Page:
I brought Alissa Nutting's dark, disturbing, erotic first novel, Tampa, with me on a beach vacation — and couldn't speak to anyone until I finished it. Her second novel, Made for Love, is a departure in tone from Tampa, but it's just as fascinated with romantic obsession. In this romp, Hazel runs away from her controlling husband, who just happens to be the CEO of company as omnipresent as Google. Big Brother isn't watching — her husband is. Hazel moves in with her father (and his sex doll) in his trailer park, and tries to live life, disconnected.

Landline (in theaters July 21)
I don't know about you, but the '90s have been looking pretty good from the vantage point of 2017. In this family drama, two very different sisters are brought together over the knowledge that their father (John Tuturro) is cheating on their mother. Just as enjoyable as the movie's poignant depiction of family relationships is the depiction of a long-lost 1995 New York.
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Kaitlin Reilly, Entertainment News Writer

Ghost Story (in theaters July 7)
I've heard only good things about the Rooney Mara movie, which explores grief and moving on through the lens of a "ghost" who is literally wrapped in a white sheet. The trailer is beautiful and ever-so-moody, which should be a nice change-up from the big-budget flicks I'll inevitably duck into a theater to see during the hotter months.

Wish Upon (in theaters July 14)
The trailer for this summer horror flick is already evoking Carrie vibes. The movie is about a bullied teenage girl who receives a box that seemingly grants all of her wishes — only to realize that she probably shouldn't have been so metaphorical when she wished for the popular girl to "go rot." (Could the box in Wish Upon be our generation's killer videotape?!?) I'm hopeful that this film — which features young talents Joey King and Stranger Things star Shannon Purser — toys with the idea of revenge and bullying in a smart, thoughtful way, but I'll be equally as happy if it's a ridiculous popcorn movie. Bring it on, Wish Upon.
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Ariana Romero, Entertainment Writer

The Bold Type (July 11 on Freeform)
Freeform already gave viewers a sneak peek into what to expect from The Bold Type by airing the pilot after Pretty Little Liars’ penultimate episode last month. Let’s just say I immediately connected with the characters, and you probably will too now that the official two-hour series premiere is around the corner. The new drama follows three young women attempting to conquer New York City and the feminist publishing world, all while dealing with impossible love lives. Cue the Sex And The City comparisons in 3, 2, 1…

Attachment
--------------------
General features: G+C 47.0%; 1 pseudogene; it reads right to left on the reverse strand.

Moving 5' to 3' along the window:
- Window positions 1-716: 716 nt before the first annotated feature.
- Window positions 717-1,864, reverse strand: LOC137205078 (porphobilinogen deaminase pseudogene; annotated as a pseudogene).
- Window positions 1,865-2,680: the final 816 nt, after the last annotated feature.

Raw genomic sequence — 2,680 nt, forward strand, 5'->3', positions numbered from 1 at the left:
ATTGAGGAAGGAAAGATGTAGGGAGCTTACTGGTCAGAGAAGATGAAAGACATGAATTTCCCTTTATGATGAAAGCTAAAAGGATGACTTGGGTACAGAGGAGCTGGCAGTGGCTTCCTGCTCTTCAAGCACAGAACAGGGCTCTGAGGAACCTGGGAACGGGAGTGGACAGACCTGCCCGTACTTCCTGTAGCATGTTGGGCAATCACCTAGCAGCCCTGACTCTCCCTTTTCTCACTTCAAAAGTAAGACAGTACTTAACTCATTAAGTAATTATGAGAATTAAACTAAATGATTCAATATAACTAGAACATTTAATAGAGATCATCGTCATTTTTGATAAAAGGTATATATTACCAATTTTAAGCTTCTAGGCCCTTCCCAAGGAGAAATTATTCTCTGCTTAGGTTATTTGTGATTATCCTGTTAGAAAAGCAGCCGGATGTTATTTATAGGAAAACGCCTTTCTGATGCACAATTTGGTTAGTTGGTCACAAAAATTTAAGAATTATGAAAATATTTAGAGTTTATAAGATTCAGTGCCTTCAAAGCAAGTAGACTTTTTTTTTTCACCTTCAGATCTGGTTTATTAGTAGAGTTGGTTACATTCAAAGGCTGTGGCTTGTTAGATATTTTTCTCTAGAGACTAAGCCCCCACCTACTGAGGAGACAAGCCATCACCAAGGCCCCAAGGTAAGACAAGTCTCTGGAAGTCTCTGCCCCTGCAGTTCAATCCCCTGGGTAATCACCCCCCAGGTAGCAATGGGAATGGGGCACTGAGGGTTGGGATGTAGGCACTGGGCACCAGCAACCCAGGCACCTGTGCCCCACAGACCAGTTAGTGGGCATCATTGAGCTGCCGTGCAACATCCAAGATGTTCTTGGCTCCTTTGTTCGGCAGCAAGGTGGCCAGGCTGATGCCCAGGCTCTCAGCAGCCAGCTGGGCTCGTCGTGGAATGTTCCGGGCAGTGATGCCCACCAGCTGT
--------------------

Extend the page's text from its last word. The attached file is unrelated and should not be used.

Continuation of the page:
San Diego Comic-Con (July 20-23 at the San Diego Convention Center)
San Diego Comic-Con is about more than than, well, comics. The sprawling fan convention comes at the end of July, meaning all of network television’s biggest series have completed at least a month of filming by then. Cult shows on broadcast and cable TV alike come to SDCC prepared with spoiler filled trailers, panels, and appearances, just as fans are thirstiest for the slightest bit of information about their favorite shows. While the Comic-Con 2017 schedule is still a mystery, last year offered up everything from a look at X-Men-inspired drama Legion to the CW’s greatest teen soap, Riverdale. This year should only be better.
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Molly Stout, Entertainment Director

Snowfall (July 5 on FX)
They had me at the tagline, "This is how crack began." As an '80s kid growing up on Long Island, I luckily missed out on the crack epidemic. But I was definitely around to see the effects of ecstasy's heyday in the '90s (shout-out to Go, a movie I watched on repeat in high school). I'm wildly curious and naive when it comes to the real-world effects of those little white rocks my favorite rappers write lyrics about, and this John Singleton-produced prestige drama seems like the perfect way to get educated.

Atomic Blonde (in theaters July 28)
I mean, come on. Have you seen the trailer? Charlize Theron is everything we want to be: badass, strong, fearless, whipsmart, a Rihanna-sized hole where all her fucks should be. We already have our Halloween 2017 costume picked out.
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Carolyn L. Todd, Entertainment News Writer

To The Bone (July 14 on Netflix)
This dramedy stars Lily Collins as a young woman battling anorexia whose family sends her to a nontraditional recovery program in a group home. Collins, who herself is in recovery from the eating disorder, is said to give an incredible performance, both harrowing and funny. It co-stars one of my favorite, Keanu Reeves, as the eccentric doctor at the home.

Panorama Music Festival (July 28-30 on Randalls Island in NYC)
Solange, Frank Ocean, MGMT, Spoon, and dozens more acts will take the stage at the second Panorama fest. The inaugural event was a runaway hit last year, with all of the talent and energy — and none of the cursed weather and logistical snafus — of the more popular Governors Ball. The ideal summer music festival: a beautiful setting, great food and drink, and even better music.